Cavium's Octeon uses 16 MIPS cores that can handle some layer 4-7 services jobs. It sports an embedded pattern matching engine, but requires off chip TCAMs for packet classification.
For Cisco, "the challenge was turning a multi-processor into a network processor," said Jayaram, a former chip designer at Digital Equipment Corp.
As many as 100 engineers took part in the project, including former microprocessor designers from AMD, Cyrix, Intel and Sun, as well as the team that designed the multicore ASIC for Cisco's CRS-1 core router.
The group pushed detailed chip design to a new level even for Cisco, one of the top captive ASIC design companies in the world. They worked on circuit and memory designs, did their own chip layout and RTL—even designed their own package, another Cisco first.
"One of our biggest challenges was signal integrity and the package plays a very big role in that," said Jayaram. "A poorly designed package can really bite you in power and signal integrity, but our substrate is almost invisible from an SI perspective," he added.
Keeping the 1.2GHz processor fed was another issue. Cisco opted for a flat memory model using multiple channels of second-generation reduced latency DRAMs and various memory blocks inside the chip.
"I suspect we use more on- and off-chip memory than anyone else," said Jayaram.
The flat model for system DRAM helps keep programming the device in C code simple compared to some network processors that use fragmented banks of TCAMs and other memory structures.
By using up to four threads per core, the chip can hide some of the latency that comms processors generate with their requirements for many memory accesses. Most computer processors are only using two threads per core.
The choice of Tensilica over MIPS or ARM as a core supplier turned out to be a close call. "They were fairly similar but the Tensilica architecture had some benefits when you dip down into the gory details of network processing," said Jayaram.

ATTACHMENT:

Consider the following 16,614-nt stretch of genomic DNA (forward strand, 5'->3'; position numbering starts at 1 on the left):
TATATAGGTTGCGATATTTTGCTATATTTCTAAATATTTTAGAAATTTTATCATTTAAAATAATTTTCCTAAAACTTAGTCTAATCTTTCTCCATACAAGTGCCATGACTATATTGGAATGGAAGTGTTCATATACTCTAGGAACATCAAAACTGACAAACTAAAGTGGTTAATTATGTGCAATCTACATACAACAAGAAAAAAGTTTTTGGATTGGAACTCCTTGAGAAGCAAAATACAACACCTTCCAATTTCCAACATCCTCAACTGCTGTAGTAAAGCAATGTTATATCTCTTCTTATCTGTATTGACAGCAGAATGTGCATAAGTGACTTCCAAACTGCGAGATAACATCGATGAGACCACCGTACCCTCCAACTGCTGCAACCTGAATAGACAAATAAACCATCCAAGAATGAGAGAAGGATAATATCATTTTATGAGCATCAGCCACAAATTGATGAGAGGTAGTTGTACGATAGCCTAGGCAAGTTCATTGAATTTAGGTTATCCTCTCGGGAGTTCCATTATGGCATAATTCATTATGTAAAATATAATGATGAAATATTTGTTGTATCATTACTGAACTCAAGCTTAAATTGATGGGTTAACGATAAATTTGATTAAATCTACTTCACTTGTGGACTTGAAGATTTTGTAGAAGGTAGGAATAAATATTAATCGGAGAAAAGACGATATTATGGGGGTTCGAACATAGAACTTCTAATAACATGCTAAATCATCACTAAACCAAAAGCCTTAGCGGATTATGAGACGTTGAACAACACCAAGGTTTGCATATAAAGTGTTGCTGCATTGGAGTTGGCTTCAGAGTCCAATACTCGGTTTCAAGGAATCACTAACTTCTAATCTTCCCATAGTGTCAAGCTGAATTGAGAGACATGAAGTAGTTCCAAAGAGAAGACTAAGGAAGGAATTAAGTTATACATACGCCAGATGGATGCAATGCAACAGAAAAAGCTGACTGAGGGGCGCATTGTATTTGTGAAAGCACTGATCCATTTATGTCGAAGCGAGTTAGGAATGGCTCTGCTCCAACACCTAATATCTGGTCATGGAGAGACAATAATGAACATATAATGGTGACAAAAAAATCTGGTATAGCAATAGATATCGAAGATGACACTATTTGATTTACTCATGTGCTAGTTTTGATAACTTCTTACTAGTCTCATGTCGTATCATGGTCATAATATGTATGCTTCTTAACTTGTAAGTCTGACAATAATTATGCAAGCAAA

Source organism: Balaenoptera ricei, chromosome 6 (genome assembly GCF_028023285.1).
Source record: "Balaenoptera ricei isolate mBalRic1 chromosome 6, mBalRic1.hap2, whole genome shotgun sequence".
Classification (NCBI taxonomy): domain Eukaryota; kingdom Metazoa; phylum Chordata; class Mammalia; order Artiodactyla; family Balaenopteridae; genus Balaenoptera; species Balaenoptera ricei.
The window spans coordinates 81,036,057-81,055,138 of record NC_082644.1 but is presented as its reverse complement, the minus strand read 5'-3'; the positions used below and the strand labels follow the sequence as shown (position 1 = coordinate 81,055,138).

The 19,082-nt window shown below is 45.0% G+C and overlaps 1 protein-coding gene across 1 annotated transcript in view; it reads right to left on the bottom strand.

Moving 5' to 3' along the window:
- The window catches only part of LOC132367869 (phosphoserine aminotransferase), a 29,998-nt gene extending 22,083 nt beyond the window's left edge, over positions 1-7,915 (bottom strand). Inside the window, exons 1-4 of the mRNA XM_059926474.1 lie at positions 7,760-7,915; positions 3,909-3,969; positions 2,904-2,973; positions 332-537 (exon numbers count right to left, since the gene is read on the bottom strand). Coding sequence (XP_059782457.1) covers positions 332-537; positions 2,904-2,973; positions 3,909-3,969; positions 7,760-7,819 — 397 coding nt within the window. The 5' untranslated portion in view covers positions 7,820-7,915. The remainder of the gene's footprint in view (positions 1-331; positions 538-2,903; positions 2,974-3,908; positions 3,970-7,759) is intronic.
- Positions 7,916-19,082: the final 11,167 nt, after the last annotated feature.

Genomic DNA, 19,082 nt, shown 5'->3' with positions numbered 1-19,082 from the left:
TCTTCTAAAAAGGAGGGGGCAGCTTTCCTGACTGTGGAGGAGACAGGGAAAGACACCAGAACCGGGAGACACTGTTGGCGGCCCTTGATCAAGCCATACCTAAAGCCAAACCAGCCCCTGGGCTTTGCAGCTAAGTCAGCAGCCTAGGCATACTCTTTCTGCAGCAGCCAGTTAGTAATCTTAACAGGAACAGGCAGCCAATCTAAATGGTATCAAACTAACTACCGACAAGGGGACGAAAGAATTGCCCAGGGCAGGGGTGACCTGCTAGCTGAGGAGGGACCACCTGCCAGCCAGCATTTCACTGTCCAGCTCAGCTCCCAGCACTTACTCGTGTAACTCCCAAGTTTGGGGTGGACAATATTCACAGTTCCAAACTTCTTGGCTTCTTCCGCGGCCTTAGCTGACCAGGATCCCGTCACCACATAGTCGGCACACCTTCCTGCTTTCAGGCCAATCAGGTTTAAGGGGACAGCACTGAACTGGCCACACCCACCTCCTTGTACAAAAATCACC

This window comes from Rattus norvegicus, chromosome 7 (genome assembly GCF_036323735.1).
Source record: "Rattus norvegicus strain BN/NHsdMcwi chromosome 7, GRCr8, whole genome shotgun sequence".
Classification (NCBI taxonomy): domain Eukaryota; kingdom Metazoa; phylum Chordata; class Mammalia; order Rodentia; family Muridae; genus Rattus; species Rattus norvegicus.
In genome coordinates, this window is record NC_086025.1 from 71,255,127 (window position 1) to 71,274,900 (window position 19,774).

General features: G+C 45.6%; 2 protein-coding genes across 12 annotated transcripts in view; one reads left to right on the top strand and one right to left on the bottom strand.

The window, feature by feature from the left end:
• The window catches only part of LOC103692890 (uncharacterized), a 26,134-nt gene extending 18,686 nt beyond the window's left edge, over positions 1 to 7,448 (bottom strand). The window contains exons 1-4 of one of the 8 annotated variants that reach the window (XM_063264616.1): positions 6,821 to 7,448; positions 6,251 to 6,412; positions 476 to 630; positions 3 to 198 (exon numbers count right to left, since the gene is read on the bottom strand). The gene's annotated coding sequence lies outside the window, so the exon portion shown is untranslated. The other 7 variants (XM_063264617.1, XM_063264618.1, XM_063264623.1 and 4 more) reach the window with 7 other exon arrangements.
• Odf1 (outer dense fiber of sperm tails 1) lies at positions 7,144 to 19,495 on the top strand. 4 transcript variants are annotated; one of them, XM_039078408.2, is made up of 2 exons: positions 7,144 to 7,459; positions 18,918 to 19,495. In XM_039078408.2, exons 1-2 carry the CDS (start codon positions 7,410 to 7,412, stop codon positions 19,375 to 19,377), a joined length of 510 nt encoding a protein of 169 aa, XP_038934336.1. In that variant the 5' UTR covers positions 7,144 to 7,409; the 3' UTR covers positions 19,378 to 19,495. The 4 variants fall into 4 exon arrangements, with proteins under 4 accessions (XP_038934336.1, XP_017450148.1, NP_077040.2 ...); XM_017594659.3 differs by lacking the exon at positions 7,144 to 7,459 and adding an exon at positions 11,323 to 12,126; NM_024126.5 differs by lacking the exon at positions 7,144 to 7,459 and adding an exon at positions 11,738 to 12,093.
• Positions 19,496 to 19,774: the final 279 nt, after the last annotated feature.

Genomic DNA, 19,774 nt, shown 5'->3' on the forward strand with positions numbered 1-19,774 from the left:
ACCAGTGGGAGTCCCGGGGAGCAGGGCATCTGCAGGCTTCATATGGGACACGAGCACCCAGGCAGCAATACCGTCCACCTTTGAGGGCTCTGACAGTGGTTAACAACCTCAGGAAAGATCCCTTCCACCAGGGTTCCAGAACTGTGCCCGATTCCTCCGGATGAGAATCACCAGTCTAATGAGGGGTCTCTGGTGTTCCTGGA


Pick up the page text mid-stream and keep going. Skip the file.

The cores are linked on what is "effectively a high-performance crossbar switch," he said. Processors using more than 40 cores typically move to more complex structures such as a mesh.
Externally the chip sports four 10Gbit SPI 4.2 ports to ship traffic in and out at rates up to 20Gbit/s, thanks to a Cisco proprietary feature for linking two interconnects. A next-generation version of the chip will use a derivative of the Interlaken interconnect to deliver traffic at rates of up to 40Gbit/s in and out of the chip.
"We did a lot of work to future proof this design" with all the blocks ready for 40G flows, said Jayaram.
The chip is geared for key comms tasks such as tree look ups, hashing functions and high bandwidth low latency access to DRAM. Much of its secret sauce takes the form of complex algorithms for flexibly handling a wide variety of content flows, some of which are passed through directly and others which get detailed processing.
Other ASICs on the board include of some packet framers and other generally minor parts. Cisco added a virtualization layer to its IOS router software as a way to deliver fault tolerant redundancy on the system without requiring multiple flow processors.
Cisco has filed for 42 patents on the new router, most of them on the processor. The company said it has shipped 60 million routers since 1986.
The rapid rise of network traffic will propel the need for the new system, the company said. Cisco estimates global IP demand will grow from 7exabytes per month in 2007 to 29exabytes per month in 2011, fueled in part by consumer video. The 2011 figure is more than 1,100 times the amount of traffic that traversed the Internet backbone in the U.S. in the year 2000, Cisco estimates.
The company has mustered support for the new router from multiple end users or potential users including Lufthansa Airlines and financial firm Wachovia. A Cisco press release quotes one telecom executive saying the router represents a class of design needed for future carrier networks.
"We believe it will be necessary for the edge of network to perform dynamic quality control to flexibly and securely enable aggregation of traffic from broadband services and converged communications," said Shin Hashomoto, an executive VP with Nippon Telegraph and Telephone in a prepared statement.
The Cisco ASR 1000 will be generally available in April with pricing starting at $35,000.
- Rick Merritt